The number of supplementary questions being tagged onto the AFME (Association for Financial Markets in Europe) Due Diligence Questionnaire (DDQ) by network managers is gradually receding in what is likely to further streamline the reporting exercise for sub-custodians and facilitate efficiencies during the overall due diligence process.
“The feedback I am receiving now is that network managers are asking fewer additional questions than what they once were. I think this decline is mainly because network managers have realised that many of the auxiliary questions they were asking were actually covered in the AFME DDQ already,” said Alan Cameron, head of market strategy-brokers, at BNP Paribas Securities Services and chair of the AFME DDQ Task Force.
The DDQ, whose origins can be traced back to NEMA Athens in June 2015, was at risk of becoming unstuck as network managers pumped the document with their own proprietary questions, which ran counter to the entire initiative’s standardisation objective. An executive at one sub-custodian provider – speaking at The Network Forum in Cape Town in March 2018, said there had been an 80% increase in the number of questions being asked in the DDQ, according to his estimates.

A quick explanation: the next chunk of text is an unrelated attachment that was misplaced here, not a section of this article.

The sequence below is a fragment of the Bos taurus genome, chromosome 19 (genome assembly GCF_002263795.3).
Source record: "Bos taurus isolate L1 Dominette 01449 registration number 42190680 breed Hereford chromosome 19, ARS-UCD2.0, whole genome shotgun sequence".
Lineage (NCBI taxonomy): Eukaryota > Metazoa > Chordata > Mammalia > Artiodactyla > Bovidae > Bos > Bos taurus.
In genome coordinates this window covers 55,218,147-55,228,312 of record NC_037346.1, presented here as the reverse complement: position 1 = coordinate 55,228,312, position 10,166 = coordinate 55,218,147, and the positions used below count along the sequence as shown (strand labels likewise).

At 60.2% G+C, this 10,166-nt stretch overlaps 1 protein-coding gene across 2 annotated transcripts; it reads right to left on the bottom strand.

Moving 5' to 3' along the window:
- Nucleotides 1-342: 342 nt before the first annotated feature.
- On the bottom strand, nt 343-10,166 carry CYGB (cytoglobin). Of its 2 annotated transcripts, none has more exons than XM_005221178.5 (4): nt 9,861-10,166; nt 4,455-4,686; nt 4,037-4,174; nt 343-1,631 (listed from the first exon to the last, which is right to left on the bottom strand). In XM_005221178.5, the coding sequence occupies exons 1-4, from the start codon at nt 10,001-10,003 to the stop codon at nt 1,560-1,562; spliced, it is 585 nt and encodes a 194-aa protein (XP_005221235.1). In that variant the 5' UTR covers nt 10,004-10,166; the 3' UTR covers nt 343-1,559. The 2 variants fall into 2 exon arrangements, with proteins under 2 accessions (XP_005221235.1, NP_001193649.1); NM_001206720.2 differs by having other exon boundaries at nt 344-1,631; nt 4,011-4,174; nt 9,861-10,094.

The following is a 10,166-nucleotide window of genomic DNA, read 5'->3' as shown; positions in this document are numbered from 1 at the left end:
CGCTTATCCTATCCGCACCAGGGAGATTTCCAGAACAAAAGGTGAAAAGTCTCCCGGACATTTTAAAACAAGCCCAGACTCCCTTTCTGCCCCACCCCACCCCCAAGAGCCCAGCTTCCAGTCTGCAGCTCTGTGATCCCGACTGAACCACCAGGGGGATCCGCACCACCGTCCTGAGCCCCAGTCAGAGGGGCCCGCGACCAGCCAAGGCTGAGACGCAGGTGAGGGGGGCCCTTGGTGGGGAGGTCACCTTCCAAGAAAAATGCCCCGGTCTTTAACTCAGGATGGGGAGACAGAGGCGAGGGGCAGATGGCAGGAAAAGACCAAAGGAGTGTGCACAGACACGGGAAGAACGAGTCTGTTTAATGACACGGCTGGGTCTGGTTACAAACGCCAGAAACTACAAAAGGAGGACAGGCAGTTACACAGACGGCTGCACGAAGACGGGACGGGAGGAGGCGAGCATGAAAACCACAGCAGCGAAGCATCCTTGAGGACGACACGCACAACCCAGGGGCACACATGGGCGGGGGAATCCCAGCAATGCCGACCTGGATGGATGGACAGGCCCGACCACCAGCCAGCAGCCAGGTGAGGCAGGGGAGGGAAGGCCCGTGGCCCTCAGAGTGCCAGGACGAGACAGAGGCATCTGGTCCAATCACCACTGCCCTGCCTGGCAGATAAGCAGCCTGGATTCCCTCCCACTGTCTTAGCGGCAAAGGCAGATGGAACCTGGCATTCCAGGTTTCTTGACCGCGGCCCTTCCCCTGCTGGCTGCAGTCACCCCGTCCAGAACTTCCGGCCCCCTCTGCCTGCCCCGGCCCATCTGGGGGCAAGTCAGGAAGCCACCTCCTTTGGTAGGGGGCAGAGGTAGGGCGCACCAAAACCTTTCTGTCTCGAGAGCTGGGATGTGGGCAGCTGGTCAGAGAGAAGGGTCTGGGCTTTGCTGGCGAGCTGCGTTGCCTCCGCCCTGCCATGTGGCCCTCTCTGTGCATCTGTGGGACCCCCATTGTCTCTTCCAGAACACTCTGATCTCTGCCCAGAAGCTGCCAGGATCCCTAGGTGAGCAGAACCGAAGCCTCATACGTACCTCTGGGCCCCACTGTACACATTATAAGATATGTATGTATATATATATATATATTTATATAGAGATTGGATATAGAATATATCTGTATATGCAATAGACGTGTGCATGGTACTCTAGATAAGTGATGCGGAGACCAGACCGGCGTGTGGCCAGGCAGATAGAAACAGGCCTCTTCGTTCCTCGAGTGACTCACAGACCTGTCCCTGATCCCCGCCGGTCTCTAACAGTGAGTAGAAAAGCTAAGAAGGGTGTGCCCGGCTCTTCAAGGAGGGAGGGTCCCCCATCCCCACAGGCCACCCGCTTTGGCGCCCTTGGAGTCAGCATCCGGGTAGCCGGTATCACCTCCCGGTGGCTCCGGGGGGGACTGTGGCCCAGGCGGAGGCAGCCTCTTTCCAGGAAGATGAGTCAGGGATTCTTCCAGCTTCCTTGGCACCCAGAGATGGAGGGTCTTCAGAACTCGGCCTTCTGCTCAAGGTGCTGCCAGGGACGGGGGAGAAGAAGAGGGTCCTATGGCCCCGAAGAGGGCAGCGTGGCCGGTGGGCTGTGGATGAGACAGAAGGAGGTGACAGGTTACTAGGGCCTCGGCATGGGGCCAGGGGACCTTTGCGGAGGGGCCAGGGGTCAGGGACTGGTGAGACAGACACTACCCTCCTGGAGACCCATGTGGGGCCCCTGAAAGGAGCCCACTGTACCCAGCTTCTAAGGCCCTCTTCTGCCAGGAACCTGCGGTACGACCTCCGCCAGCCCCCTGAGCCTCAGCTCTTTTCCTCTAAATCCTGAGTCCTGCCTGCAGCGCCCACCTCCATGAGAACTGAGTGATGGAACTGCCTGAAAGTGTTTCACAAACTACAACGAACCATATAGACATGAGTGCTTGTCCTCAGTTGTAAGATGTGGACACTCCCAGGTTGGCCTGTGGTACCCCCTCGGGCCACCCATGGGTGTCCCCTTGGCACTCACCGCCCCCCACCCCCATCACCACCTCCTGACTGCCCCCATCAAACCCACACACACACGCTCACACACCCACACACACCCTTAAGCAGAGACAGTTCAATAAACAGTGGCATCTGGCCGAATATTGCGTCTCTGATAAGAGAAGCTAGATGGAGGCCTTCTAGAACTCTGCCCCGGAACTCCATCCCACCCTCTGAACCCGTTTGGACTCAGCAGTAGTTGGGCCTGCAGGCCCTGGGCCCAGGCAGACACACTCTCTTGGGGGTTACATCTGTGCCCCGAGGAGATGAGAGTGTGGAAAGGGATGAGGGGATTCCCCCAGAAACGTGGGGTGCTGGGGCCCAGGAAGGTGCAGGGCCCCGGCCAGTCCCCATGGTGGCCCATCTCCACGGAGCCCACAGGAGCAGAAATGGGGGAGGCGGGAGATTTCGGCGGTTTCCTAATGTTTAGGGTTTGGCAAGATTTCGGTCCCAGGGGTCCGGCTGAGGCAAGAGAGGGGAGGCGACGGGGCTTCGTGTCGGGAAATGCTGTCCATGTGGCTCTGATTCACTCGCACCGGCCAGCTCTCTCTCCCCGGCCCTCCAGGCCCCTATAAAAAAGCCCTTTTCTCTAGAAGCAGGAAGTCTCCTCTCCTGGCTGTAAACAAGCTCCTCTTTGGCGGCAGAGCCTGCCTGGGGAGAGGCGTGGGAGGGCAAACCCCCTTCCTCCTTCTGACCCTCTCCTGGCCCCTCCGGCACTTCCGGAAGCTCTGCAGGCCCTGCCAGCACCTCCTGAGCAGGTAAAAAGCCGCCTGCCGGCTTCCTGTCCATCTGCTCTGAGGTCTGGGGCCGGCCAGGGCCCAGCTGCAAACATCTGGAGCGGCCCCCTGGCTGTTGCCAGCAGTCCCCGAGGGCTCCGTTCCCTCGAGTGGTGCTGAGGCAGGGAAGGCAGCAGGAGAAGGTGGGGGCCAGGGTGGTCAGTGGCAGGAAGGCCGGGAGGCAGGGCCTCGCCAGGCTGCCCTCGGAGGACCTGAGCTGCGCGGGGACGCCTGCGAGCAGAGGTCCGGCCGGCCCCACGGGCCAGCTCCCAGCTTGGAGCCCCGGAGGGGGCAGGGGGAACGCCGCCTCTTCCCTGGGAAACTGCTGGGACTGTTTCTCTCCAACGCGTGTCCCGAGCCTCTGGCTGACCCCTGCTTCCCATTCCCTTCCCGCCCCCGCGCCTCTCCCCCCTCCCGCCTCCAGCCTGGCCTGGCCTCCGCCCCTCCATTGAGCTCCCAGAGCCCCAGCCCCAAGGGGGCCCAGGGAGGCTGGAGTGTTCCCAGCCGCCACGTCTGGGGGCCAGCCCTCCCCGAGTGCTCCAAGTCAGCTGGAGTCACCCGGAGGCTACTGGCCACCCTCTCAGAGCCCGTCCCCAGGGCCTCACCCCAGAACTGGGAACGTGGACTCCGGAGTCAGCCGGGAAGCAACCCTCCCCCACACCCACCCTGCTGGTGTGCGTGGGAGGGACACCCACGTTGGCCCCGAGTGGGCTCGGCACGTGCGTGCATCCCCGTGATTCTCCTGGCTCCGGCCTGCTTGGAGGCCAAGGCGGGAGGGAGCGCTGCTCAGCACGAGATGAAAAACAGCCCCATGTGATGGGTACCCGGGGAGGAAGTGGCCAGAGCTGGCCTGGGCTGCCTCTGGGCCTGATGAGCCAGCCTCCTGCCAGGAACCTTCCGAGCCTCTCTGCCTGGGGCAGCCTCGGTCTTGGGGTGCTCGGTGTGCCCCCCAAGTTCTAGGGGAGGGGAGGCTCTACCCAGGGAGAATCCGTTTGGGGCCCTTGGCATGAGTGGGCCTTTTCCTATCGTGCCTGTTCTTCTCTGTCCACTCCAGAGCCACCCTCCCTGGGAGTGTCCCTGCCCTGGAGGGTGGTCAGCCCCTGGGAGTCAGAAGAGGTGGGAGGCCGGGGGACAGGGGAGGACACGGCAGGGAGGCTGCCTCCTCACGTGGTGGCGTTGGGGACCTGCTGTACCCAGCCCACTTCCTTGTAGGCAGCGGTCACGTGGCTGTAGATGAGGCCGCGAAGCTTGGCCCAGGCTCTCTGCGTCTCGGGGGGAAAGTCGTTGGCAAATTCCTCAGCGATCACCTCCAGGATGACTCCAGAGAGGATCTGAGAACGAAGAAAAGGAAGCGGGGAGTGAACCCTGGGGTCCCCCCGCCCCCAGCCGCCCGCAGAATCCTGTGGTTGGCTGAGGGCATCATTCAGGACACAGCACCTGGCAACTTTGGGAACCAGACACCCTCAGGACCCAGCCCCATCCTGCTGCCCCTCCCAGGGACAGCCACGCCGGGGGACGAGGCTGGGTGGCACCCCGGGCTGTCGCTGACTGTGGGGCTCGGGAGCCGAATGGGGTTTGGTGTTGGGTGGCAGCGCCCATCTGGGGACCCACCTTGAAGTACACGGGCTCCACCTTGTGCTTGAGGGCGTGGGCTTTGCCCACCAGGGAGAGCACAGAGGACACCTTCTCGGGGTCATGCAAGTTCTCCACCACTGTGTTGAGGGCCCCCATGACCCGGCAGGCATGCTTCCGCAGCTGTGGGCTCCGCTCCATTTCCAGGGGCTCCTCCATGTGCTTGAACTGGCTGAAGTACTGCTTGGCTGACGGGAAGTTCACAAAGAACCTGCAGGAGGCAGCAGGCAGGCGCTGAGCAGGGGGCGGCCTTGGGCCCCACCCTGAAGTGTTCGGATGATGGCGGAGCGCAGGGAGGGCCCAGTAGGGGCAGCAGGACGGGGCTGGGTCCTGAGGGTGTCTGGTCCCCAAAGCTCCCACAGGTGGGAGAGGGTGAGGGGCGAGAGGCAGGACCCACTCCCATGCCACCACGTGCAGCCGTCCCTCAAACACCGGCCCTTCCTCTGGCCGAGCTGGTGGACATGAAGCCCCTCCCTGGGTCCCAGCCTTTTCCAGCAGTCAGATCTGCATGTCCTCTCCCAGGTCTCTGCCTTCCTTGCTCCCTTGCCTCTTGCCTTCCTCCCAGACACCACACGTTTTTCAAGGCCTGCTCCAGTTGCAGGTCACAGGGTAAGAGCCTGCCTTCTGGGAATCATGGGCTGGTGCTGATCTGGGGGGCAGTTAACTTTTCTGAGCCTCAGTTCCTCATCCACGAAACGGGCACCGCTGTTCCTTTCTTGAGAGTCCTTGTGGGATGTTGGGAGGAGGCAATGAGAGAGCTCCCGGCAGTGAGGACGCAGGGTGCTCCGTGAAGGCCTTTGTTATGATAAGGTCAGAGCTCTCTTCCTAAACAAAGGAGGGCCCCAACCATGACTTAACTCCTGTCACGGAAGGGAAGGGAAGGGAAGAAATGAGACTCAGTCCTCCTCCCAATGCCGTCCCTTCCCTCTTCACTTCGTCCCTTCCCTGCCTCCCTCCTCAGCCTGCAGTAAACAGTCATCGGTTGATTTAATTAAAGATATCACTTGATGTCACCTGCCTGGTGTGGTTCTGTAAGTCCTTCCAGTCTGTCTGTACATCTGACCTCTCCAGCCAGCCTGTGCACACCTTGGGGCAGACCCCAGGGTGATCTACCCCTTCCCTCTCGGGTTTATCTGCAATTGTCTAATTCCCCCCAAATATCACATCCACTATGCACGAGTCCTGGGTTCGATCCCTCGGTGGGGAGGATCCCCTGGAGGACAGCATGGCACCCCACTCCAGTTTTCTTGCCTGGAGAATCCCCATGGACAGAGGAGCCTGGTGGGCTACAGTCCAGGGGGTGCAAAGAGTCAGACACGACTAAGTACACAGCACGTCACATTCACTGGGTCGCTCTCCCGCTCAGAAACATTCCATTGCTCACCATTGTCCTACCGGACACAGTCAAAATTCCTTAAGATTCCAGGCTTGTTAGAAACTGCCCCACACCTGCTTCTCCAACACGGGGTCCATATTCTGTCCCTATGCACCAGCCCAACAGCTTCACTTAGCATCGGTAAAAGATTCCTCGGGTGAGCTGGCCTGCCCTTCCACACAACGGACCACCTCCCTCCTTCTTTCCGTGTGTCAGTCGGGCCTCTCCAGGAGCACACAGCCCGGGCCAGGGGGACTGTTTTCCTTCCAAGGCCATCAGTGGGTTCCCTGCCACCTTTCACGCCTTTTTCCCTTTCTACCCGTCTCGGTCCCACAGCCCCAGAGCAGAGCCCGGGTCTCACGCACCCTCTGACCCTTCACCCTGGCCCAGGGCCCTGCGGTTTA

A handful of sub-custodians – frustrated at the extra effort involved in fielding all of these superfluous inquiries – even touted the idea of charging global custodian and broker-dealer clients for completing the expanded AFME DDQ. This suggestion was predictably snuffed out by customers who highlighted the sub-custodian market was very saturated, stating firmly that remuneration for filling out the DDQ would not be forthcoming.
Nonetheless, AFME is soliciting industry feedback about whether to integrate more questions into the 2019 version of the DDQ. “In our first review of the DDQ in 2017, we reviewed hundreds of additional questions that network managers had asked in addition to the standard ones. In the end, we added or amended only a few. The view of the team of network managers undertaking the review was that most of the additional questions were already covered in the questionnaire or were not genuine DDQ questions. This year, we are planning to review only questions specifically requested by users,” said Cameron.
Despite this, enhancements to the DDQ will be made. Cameron said questions covering client money, compliance with anti-slavery regulations and cyber-security policies would be introduced into the 2019 DDQ. “The present AFME DDQ is a bit light on cyber-security. There is debate as to whether we should extend that particular section. Some think that cyber-security questions are too new and sometimes too specific to the institutions involved to allow for much standardisation,” he said.